Square Foot Vegetable Gardening: Smallest Footprint For The Biggest Reward

It’s nice to know that all of your backyard gardening efforts are going to pay off, but it’s doubly great when you are practicing square foot vegetable gardening techniques that minimize your impact on the planet. I’ve written before on the subject of square foot gardening, and vegetable gardening practices that incorporate these methods have the least negative impact on the environment while at the same time producing the greatest yields of vegetables and produce for the amount of soil used. I’m of the opinion that, just like fresh water, nutrient rich topsoil is a dwindling resource and must also be conserved and used wisely. Here is a very short article (with recipes – that’s always a bonus) written by Mel Bartholomew for the Sioux City Journal.com about square foot gardening and why we should be planting in that direction.

Square Foot Vegetable Gardening: Smallest Footprint For The Biggest Reward

There’s a spark in the eyes of square-foot gardeners when they explain how much food they

square foot vegetable gardening

Square foot vegetable gardening maximizes yields from soil and minimizes carbon footprint. Photo by Ablestock c/o Photos.Com.

harvest, how easy it is to start, and what they plan to grow next year. The chief zealot is Mel

Bartholomew, whose passion for the idea he developed 30 years ago is inspiring a new generation of backyard gardeners.

“With my engineer and efficiency training, I started making a list,” he recalls. “Why do we plant in single rows? Why is the next row 3 feet away? Why do we plant a whole pack of seeds? We will never eat that much. And if you plant everything at once, it comes to harvest all at once.”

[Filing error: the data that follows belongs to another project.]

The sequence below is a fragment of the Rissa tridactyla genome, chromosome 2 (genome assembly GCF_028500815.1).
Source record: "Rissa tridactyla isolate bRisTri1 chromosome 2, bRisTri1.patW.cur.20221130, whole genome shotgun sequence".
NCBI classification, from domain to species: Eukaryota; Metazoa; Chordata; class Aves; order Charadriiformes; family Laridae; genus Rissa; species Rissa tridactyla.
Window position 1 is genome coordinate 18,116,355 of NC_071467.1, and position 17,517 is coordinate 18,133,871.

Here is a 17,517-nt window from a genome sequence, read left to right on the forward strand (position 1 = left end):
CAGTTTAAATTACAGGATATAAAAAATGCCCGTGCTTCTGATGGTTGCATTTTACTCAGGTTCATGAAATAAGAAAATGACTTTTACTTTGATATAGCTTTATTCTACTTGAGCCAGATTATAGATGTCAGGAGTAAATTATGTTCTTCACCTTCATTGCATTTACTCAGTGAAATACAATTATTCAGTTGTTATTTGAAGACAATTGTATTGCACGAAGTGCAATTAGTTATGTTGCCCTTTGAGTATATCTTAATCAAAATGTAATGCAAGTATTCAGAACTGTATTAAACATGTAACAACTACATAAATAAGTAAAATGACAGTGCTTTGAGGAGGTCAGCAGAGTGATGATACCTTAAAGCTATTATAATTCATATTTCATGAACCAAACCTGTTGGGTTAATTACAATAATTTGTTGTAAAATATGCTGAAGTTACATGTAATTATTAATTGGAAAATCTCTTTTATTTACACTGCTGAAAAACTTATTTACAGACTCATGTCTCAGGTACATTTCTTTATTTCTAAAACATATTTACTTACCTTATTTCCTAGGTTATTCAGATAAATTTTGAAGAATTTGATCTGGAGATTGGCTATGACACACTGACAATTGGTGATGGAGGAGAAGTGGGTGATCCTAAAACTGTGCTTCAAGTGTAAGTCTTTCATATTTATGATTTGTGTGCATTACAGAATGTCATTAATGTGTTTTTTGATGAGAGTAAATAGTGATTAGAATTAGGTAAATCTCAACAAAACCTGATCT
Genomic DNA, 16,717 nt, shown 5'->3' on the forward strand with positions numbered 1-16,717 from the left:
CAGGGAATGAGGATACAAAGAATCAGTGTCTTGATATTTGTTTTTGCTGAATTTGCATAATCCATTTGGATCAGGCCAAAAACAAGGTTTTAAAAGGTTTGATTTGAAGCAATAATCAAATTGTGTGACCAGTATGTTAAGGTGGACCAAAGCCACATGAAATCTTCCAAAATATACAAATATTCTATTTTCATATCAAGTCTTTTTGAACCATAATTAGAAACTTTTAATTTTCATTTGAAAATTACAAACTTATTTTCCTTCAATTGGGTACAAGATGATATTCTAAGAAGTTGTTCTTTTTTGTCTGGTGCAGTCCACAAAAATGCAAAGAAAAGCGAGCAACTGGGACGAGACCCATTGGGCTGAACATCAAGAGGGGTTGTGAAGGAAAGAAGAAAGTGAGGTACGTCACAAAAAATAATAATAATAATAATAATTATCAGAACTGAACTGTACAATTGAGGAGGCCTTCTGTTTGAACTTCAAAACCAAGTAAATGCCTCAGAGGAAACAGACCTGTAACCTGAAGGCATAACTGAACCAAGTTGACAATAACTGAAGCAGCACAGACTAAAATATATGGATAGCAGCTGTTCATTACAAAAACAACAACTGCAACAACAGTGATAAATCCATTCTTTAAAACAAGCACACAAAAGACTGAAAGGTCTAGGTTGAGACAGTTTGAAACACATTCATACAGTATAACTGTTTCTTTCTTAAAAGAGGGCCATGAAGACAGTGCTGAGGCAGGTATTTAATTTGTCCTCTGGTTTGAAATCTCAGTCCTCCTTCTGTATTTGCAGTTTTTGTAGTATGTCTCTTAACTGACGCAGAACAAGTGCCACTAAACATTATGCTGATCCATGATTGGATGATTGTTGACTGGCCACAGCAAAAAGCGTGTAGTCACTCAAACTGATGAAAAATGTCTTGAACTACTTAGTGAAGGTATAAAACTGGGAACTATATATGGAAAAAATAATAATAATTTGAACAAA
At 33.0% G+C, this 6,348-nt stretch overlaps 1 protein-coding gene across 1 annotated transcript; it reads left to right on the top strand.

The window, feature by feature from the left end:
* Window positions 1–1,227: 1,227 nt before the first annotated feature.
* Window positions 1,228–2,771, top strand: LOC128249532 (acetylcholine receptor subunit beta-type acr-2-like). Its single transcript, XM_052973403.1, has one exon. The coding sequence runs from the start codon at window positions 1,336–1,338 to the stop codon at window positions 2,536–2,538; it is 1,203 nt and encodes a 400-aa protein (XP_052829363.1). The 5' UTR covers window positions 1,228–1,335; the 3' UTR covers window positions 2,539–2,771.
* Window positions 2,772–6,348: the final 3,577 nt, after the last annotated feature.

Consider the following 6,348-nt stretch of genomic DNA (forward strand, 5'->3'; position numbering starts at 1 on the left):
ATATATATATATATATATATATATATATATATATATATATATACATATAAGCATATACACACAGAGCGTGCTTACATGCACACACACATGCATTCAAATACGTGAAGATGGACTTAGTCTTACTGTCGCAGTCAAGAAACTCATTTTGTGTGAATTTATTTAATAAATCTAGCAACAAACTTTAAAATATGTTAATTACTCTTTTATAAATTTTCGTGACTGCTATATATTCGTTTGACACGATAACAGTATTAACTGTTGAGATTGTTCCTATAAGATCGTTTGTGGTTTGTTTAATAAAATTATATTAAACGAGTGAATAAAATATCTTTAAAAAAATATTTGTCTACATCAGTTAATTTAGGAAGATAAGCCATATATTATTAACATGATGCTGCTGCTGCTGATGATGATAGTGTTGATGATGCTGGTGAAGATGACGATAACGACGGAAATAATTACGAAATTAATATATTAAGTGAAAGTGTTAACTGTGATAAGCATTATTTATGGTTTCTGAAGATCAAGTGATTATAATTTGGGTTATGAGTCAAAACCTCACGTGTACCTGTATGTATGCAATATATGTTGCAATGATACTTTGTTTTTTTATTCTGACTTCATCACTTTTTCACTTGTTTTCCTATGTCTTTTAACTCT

A failed community garden experiment inspired Bartholomew to solve the tilling, spacing, harvest and weeding issues in traditional gardening. He built his first square-foot garden (still intact) on his Long Island property with squares instead of rows to minimize weed-prone areas; 48-inch square plots so anyone can reach across to work the interior squares; and a different plant in each 1-foot square for beauty and diversity.

That was 1981. Two books and a PBS television series later, square-foot gardening is being taken up by a new type of gardener, one concerned with food miles, carbon footprint, sustainability and food safety.

See the original post here at siouxcityjournal.com:

Try your own hand next season at square foot vegetable gardening to see how much produce you can realize from a tiny patch of soil. Just think of yourself as being a good steward of the valuable resources that have been placed under your care.

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Pray for peace and grace and spiritual food, for wisdom and guidance, for all these are good, but don’t forget the potatoes.

                                                                                                                                                   —  John Tyler Pettee

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About Mike Eis

Physician, Author, Marketer, Scientist, Problem Solver, Carpenter and Armchair Philosopher